“So I would actually like to correct myself: I no longer believe that by the end of the year we will have the impression that the pandemic is over.”

READ ALSO: End is in sight for pandemic in Germany, says virologist 

Drosten also said that Germany will not see a largely Covid-free summer, which has been the case in previous years, and a further increase in infections in autumn. 

“We are actually already seeing an exponential increase in case numbers again,” Drosten said.

“The BA.5 variant (of Omicron) is simply very transmissible, and people are losing their transmission protection from the last vaccination at the same time.”

In other countries, he said, when the number of cases become high, hospitalisation and death rates also rise again. “Unfortunately, that will also be the case here,” said Drosten, but added: “Overall, however, far fewer people will become seriously ill and die than in 2021.”

Drosten said he expected many more infections from September.

“I hope that the school holidays will dampen the increase in cases somewhat. But from September, I fear we will have very high case numbers,” the head of the virology department at Berlin’s Charité hospital told Spiegel.

READ ALSO: German Health Minister lays out autumn Covid plan

Virologist Christian Drosten at a Covid press conference in 2021.

Virologist Christian Drosten at a Covid press conference in 2021. Photo: picture alliance/dpa | Kay Nietfeld

If the government does not take any action, he predicted there would be a lot of sick leave across all industries. “That will become a real problem,” he said.

Drosten said he did not expect overcrowded intensive care units in Germany.

But the new BA.5 sub-variant, which is becoming dominant in Germany, may affect people more strongly.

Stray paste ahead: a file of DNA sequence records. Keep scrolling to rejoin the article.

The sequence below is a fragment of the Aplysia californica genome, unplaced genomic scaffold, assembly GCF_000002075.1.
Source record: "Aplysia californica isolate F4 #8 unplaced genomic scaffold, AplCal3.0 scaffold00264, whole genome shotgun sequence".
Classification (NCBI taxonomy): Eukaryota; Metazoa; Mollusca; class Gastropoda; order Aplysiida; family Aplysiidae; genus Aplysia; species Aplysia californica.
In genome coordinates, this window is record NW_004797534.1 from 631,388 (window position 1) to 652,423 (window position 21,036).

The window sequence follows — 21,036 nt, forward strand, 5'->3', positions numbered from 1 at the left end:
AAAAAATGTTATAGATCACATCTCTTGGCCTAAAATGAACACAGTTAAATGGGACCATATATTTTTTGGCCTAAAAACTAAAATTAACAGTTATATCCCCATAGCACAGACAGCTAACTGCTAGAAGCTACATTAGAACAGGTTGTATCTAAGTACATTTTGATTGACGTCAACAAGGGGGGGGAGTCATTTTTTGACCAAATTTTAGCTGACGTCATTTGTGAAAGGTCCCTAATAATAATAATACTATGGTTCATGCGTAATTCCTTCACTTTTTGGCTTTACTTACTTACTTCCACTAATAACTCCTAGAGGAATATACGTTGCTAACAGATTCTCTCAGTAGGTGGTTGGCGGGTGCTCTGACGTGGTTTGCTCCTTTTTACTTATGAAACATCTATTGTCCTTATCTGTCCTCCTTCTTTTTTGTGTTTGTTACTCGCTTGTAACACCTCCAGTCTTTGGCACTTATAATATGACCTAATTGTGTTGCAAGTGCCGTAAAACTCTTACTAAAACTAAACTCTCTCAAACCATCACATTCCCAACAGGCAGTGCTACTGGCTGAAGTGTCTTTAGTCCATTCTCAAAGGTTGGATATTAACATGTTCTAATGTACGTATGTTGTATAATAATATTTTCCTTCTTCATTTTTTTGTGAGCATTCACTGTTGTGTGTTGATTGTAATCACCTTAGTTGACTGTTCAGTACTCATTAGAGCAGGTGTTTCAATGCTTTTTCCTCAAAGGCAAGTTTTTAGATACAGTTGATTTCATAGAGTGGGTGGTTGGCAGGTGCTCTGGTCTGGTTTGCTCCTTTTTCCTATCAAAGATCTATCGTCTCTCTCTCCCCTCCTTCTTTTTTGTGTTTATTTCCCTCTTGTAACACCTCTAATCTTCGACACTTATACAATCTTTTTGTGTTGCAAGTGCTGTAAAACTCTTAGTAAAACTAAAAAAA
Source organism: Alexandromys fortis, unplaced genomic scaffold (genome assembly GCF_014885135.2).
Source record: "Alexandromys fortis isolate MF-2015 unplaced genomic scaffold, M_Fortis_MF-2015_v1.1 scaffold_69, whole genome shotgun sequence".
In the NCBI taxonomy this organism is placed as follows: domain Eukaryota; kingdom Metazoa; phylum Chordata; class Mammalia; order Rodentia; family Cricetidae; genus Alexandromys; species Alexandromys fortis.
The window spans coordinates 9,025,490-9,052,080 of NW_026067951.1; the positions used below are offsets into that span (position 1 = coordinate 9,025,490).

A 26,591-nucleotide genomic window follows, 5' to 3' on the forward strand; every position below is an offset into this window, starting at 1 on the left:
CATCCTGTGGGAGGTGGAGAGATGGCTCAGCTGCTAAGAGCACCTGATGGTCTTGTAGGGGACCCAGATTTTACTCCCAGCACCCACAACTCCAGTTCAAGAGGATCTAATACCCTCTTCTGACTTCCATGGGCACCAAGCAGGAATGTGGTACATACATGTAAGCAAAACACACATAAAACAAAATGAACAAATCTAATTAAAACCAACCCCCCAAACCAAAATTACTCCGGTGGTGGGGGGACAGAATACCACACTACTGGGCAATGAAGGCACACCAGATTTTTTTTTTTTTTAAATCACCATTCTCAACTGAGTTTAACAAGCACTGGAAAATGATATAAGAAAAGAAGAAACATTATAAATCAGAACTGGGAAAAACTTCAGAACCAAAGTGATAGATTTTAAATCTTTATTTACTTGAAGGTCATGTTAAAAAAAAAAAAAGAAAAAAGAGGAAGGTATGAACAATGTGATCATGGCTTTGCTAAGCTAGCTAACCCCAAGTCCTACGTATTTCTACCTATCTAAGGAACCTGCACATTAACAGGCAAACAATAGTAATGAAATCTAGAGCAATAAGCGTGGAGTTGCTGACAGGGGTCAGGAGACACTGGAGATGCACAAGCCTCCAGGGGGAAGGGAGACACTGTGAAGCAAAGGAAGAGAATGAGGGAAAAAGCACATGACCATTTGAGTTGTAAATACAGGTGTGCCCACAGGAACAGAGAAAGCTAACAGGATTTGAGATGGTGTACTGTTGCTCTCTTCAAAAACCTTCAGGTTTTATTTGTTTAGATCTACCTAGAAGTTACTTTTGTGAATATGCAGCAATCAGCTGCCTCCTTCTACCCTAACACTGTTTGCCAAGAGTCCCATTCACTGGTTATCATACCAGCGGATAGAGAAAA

“The wheel is turning more towards disease again,” said Drosten. It is not true that a virus automatically becomes more and more harmless in the course of evolution. “That makes me even more worried about the autumn,” he said.

Drosten recommends wearing masks indoors during the colder months, saying it is “the least painful” measure.

If, in addition, “up to 40 million people could be immunised or given a booster vaccination” before winter, for example by urgently calling for company vaccinations, that would “really make a difference”, Drosten said.

In the long term, he said it’s inevitable that people will become infected with coronavirus.

He said the population immunity due to vaccinations and infections will at some point be so strong that the virus will become less important. “Then we will be in an endemic state,” said Drosten. In the worst case, however, this could take “several more winters”.

However, Drosten warned against people trying to deliberately infect themselves with Covid, saying getting the infection in summer doesn’t mean people will be protected in winter. 

Drosten himself said he has not yet contracted Covid-19.

“So far, I guess I’ve just been lucky,” he said. “I rarely put myself in risky situations, but I’m not overly cautious either.”

‘Pandemic depends on behaviour’

According to the Robert Koch Institute (RKI)’s latest weekly report, more outbreaks are occurring in care homes, and the number of patients in intensive care units is slightly rising as infections go up. 

The institute said there had been a 23 percent increase in the 7-day incidence compared to the previous week. On Friday the 7-day incidence stood at 618.2 infections per 100,000 people. There were 108,190 infections within the latest 24 hour period and 90 deaths. 

“The further course of the pandemic depends not only on the occurrence of new virus variants and the uptake of vaccinations on offer, it also depends to a large extent on the behaviour of the population,” said the RKI.

According to the DIVI intensive care register, the number of Covid-19 patients in ICUs had increased to 810 on Thursday this week, from about 600 at the beginning of the month.

However, that number is still low compared to previous Covid peaks when thousands of people were in intensive care in Germany.